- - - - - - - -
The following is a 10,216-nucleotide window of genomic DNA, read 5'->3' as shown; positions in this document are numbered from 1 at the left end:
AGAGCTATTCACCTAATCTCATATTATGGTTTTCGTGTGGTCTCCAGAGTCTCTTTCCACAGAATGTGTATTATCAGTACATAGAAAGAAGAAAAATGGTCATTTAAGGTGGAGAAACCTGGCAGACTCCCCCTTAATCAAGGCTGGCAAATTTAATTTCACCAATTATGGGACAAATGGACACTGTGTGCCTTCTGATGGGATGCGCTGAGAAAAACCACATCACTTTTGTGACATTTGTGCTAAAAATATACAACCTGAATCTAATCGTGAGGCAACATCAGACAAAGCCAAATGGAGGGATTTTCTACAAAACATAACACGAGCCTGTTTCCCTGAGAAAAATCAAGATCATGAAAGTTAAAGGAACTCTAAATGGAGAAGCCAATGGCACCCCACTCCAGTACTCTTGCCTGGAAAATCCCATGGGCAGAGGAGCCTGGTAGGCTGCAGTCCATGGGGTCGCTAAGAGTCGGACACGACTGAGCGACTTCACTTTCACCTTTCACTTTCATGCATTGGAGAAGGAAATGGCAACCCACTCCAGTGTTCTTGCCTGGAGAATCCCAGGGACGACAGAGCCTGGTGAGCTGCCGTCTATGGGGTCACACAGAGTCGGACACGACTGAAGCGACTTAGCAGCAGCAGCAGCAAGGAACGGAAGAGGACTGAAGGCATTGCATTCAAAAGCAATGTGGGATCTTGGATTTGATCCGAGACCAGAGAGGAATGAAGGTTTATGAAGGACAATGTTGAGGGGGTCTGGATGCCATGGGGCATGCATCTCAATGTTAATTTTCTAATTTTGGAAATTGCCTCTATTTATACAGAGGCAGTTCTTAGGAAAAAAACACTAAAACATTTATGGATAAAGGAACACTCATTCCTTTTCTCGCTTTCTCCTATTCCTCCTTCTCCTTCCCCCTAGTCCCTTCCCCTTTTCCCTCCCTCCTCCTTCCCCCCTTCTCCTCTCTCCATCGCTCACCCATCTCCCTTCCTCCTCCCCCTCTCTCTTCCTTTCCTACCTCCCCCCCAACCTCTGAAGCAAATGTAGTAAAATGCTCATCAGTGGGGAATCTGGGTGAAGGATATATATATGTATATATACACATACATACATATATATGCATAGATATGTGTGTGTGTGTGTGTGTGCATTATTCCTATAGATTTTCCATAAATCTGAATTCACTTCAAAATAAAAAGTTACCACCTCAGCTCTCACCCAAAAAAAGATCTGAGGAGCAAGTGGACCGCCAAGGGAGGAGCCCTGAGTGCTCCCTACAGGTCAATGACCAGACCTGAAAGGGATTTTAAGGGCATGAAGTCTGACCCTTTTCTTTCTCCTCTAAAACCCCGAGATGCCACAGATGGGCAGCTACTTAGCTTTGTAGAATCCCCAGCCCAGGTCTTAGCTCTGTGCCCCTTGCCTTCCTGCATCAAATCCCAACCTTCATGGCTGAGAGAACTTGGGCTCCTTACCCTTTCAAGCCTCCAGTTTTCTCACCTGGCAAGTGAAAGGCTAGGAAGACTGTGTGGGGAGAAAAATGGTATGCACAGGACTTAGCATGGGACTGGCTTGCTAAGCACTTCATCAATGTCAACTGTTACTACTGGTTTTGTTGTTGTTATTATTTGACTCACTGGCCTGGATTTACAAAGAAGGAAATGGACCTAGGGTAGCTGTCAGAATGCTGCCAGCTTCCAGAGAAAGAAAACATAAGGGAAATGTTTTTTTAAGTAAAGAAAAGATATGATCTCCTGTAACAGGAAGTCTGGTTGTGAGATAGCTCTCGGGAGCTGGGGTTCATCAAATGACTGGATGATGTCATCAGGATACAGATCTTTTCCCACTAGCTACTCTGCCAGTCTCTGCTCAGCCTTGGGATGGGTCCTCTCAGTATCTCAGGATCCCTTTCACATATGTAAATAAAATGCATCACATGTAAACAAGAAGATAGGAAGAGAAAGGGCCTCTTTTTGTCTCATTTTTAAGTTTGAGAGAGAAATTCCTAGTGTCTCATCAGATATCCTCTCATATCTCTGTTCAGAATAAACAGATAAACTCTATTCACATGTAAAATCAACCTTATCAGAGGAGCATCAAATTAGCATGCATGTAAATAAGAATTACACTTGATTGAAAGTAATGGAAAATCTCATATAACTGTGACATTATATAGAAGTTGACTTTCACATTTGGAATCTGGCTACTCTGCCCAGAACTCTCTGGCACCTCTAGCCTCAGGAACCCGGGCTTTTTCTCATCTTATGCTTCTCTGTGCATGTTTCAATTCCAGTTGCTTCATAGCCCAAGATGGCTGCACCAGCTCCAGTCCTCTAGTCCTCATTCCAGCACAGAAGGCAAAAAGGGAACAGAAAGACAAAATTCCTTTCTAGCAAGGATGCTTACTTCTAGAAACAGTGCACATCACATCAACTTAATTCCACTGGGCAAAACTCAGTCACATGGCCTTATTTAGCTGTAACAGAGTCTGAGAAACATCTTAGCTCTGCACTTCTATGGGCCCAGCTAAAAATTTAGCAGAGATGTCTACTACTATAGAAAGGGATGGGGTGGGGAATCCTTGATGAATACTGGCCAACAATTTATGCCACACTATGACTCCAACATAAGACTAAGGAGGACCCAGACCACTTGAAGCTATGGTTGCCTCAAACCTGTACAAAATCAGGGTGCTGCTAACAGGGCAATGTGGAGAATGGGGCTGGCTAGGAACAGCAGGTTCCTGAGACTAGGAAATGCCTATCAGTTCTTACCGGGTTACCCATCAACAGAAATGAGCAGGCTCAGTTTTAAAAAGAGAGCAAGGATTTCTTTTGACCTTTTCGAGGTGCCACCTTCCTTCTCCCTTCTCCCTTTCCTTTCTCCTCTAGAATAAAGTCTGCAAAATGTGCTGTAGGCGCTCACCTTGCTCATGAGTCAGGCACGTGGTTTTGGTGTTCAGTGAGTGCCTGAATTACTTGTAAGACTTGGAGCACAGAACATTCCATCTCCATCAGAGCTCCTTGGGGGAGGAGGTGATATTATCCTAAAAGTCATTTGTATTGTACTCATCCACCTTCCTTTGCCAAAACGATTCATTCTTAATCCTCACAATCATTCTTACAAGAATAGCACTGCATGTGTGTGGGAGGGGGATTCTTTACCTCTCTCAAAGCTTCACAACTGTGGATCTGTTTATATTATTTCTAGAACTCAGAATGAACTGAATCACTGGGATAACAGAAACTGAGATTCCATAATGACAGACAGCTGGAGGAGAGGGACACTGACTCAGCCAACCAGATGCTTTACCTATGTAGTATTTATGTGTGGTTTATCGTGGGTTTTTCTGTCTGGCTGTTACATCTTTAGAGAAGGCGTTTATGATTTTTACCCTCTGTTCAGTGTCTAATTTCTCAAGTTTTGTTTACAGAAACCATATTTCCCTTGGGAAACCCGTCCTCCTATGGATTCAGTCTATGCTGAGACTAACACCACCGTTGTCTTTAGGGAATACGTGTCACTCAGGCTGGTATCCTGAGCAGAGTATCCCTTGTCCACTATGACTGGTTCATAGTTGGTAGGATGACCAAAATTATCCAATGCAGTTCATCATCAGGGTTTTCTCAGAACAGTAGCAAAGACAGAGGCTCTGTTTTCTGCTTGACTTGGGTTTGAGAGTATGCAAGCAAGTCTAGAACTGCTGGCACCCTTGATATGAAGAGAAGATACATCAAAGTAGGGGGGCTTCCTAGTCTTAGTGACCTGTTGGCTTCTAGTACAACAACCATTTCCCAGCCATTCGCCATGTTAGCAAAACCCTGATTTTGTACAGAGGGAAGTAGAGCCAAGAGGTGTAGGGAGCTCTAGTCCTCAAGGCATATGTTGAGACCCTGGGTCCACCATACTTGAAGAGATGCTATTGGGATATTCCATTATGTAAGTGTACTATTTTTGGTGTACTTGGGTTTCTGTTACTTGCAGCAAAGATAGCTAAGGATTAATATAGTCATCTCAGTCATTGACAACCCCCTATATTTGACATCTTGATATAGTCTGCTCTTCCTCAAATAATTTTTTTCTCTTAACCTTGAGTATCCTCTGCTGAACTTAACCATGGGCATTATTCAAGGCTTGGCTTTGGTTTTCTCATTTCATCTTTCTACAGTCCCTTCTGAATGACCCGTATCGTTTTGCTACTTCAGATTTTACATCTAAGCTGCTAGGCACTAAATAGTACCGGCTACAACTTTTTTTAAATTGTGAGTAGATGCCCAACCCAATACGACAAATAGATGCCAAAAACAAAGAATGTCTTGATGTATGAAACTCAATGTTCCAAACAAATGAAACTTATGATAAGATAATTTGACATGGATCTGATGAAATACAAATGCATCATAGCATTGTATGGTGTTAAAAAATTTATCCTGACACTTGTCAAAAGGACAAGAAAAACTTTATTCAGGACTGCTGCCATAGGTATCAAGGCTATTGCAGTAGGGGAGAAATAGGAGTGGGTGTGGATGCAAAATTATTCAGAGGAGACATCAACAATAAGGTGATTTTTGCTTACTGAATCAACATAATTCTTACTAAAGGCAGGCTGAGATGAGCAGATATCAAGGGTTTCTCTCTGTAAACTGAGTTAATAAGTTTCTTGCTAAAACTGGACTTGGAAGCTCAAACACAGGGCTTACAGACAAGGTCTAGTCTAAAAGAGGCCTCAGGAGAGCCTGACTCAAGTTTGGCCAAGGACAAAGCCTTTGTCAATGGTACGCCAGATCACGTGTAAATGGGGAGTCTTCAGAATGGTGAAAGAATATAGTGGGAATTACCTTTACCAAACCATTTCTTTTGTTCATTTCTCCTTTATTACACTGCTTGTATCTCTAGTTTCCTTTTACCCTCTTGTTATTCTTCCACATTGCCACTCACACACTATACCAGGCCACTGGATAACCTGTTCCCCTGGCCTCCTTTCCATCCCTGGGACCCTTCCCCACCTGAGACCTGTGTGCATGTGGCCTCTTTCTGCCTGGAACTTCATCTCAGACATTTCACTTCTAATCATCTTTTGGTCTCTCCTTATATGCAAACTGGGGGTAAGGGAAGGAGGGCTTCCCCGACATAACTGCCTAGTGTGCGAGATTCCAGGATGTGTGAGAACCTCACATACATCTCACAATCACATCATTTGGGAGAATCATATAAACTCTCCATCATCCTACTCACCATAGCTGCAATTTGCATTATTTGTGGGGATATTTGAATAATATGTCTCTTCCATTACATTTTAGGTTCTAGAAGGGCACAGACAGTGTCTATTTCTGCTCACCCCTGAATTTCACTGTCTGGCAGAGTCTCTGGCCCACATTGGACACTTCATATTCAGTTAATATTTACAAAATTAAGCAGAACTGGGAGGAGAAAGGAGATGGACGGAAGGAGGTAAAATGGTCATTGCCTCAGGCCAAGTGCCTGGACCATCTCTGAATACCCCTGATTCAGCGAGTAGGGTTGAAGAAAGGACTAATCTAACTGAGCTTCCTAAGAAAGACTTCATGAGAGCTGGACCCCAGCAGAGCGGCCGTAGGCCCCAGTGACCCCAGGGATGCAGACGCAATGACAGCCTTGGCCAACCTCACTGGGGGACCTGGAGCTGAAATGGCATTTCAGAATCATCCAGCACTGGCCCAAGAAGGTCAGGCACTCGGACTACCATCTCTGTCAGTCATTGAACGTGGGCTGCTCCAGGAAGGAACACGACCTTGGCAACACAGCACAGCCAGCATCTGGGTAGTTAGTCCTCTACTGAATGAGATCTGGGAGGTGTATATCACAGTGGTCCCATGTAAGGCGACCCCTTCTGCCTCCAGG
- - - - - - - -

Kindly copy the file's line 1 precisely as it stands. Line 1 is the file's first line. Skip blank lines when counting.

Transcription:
The following is a 10,216-nucleotide window of genomic DNA, read 5'->3' as shown; positions in this document are numbered from 1 at the left end: